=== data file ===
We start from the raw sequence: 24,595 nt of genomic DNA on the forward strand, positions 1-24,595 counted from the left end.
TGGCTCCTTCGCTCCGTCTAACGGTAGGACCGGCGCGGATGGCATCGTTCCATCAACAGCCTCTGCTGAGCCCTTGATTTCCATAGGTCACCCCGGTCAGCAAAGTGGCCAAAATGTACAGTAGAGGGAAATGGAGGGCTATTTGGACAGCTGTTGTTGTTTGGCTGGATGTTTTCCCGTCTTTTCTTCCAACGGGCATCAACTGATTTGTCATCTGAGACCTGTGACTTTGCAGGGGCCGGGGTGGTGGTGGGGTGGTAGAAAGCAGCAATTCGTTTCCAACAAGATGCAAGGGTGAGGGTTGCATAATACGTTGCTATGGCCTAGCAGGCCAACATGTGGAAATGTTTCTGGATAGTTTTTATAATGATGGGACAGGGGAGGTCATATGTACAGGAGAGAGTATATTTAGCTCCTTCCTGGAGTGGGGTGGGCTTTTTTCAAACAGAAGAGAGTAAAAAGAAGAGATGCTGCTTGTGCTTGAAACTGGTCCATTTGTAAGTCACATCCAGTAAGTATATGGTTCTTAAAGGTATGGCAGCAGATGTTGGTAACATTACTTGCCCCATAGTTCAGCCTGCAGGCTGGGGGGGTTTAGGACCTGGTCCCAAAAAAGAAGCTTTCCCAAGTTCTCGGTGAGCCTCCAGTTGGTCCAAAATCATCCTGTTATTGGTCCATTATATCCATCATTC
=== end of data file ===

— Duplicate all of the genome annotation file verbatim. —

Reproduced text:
We start from the raw sequence: 24,595 nt of genomic DNA on the forward strand, positions 1-24,595 counted from the left end.
TGGCTCCTTCGCTCCGTCTAACGGTAGGACCGGCGCGGATGGCATCGTTCCATCAACAGCCTCTGCTGAGCCCTTGATTTCCATAGGTCACCCCGGTCAGCAAAGTGGCCAAAATGTACAGTAGAGGGAAATGGAGGGCTATTTGGACAGCTGTTGTTGTTTGGCTGGATGTTTTCCCGTCTTTTCTTCCAACGGGCATCAACTGATTTGTCATCTGAGACCTGTGACTTTGCAGGGGCCGGGGTGGTGGTGGGGTGGTAGAAAGCAGCAATTCGTTTCCAACAAGATGCAAGGGTGAGGGTTGCATAATACGTTGCTATGGCCTAGCAGGCCAACATGTGGAAATGTTTCTGGATAGTTTTTATAATGATGGGACAGGGGAGGTCATATGTACAGGAGAGAGTATATTTAGCTCCTTCCTGGAGTGGGGTGGGCTTTTTTCAAACAGAAGAGAGTAAAAAGAAGAGATGCTGCTTGTGCTTGAAACTGGTCCATTTGTAAGTCACATCCAGTAAGTATATGGTTCTTAAAGGTATGGCAGCAGATGTTGGTAACATTACTTGCCCCATAGTTCAGCCTGCAGGCTGGGGGGGTTTAGGACCTGGTCCCAAAAAAGAAGCTTTCCCAAGTTCTCGGTGAGCCTCCAGTTGGTCCAAAATCATCCTGTTATTGGTCCATTATATCCATCATTC